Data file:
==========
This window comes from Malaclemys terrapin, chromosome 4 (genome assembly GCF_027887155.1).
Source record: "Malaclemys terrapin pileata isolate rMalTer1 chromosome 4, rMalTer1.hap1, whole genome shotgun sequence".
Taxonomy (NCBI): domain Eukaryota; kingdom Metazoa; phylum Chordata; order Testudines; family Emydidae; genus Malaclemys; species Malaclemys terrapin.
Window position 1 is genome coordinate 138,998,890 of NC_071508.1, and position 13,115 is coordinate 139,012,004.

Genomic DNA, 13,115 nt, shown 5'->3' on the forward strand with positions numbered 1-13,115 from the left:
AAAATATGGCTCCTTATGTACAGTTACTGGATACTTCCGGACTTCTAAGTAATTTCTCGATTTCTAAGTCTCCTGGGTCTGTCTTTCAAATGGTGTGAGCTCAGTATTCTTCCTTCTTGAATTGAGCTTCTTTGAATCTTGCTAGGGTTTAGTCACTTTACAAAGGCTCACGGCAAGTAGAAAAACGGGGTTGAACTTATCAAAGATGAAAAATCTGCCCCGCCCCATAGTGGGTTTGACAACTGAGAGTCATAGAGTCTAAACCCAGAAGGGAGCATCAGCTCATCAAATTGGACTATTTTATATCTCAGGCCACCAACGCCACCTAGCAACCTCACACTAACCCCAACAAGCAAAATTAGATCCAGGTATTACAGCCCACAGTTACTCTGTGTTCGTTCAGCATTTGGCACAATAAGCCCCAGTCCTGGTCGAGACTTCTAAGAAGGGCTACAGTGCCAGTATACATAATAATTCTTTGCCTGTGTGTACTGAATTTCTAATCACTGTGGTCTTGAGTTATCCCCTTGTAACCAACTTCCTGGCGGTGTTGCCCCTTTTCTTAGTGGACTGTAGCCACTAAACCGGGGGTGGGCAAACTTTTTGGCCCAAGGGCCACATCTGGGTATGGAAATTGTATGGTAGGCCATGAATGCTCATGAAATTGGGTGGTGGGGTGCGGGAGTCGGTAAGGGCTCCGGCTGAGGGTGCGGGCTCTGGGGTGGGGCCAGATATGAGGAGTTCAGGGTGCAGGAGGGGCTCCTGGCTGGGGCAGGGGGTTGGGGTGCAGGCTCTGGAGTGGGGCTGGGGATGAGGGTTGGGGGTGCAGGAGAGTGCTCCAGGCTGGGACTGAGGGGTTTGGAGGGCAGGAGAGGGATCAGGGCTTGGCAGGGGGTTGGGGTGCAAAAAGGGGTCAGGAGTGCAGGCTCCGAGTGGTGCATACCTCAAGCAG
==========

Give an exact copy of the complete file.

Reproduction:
This window comes from Malaclemys terrapin, chromosome 4 (genome assembly GCF_027887155.1).
Source record: "Malaclemys terrapin pileata isolate rMalTer1 chromosome 4, rMalTer1.hap1, whole genome shotgun sequence".
Taxonomy (NCBI): domain Eukaryota; kingdom Metazoa; phylum Chordata; order Testudines; family Emydidae; genus Malaclemys; species Malaclemys terrapin.
Window position 1 is genome coordinate 138,998,890 of NC_071508.1, and position 13,115 is coordinate 139,012,004.

Genomic DNA, 13,115 nt, shown 5'->3' on the forward strand with positions numbered 1-13,115 from the left:
AAAATATGGCTCCTTATGTACAGTTACTGGATACTTCCGGACTTCTAAGTAATTTCTCGATTTCTAAGTCTCCTGGGTCTGTCTTTCAAATGGTGTGAGCTCAGTATTCTTCCTTCTTGAATTGAGCTTCTTTGAATCTTGCTAGGGTTTAGTCACTTTACAAAGGCTCACGGCAAGTAGAAAAACGGGGTTGAACTTATCAAAGATGAAAAATCTGCCCCGCCCCATAGTGGGTTTGACAACTGAGAGTCATAGAGTCTAAACCCAGAAGGGAGCATCAGCTCATCAAATTGGACTATTTTATATCTCAGGCCACCAACGCCACCTAGCAACCTCACACTAACCCCAACAAGCAAAATTAGATCCAGGTATTACAGCCCACAGTTACTCTGTGTTCGTTCAGCATTTGGCACAATAAGCCCCAGTCCTGGTCGAGACTTCTAAGAAGGGCTACAGTGCCAGTATACATAATAATTCTTTGCCTGTGTGTACTGAATTTCTAATCACTGTGGTCTTGAGTTATCCCCTTGTAACCAACTTCCTGGCGGTGTTGCCCCTTTTCTTAGTGGACTGTAGCCACTAAACCGGGGGTGGGCAAACTTTTTGGCCCAAGGGCCACATCTGGGTATGGAAATTGTATGGTAGGCCATGAATGCTCATGAAATTGGGTGGTGGGGTGCGGGAGTCGGTAAGGGCTCCGGCTGAGGGTGCGGGCTCTGGGGTGGGGCCAGATATGAGGAGTTCAGGGTGCAGGAGGGGCTCCTGGCTGGGGCAGGGGGTTGGGGTGCAGGCTCTGGAGTGGGGCTGGGGATGAGGGTTGGGGGTGCAGGAGAGTGCTCCAGGCTGGGACTGAGGGGTTTGGAGGGCAGGAGAGGGATCAGGGCTTGGCAGGGGGTTGGGGTGCAAAAAGGGGTCAGGAGTGCAGGCTCCGAGTGGTGCATACCTCAAGCAG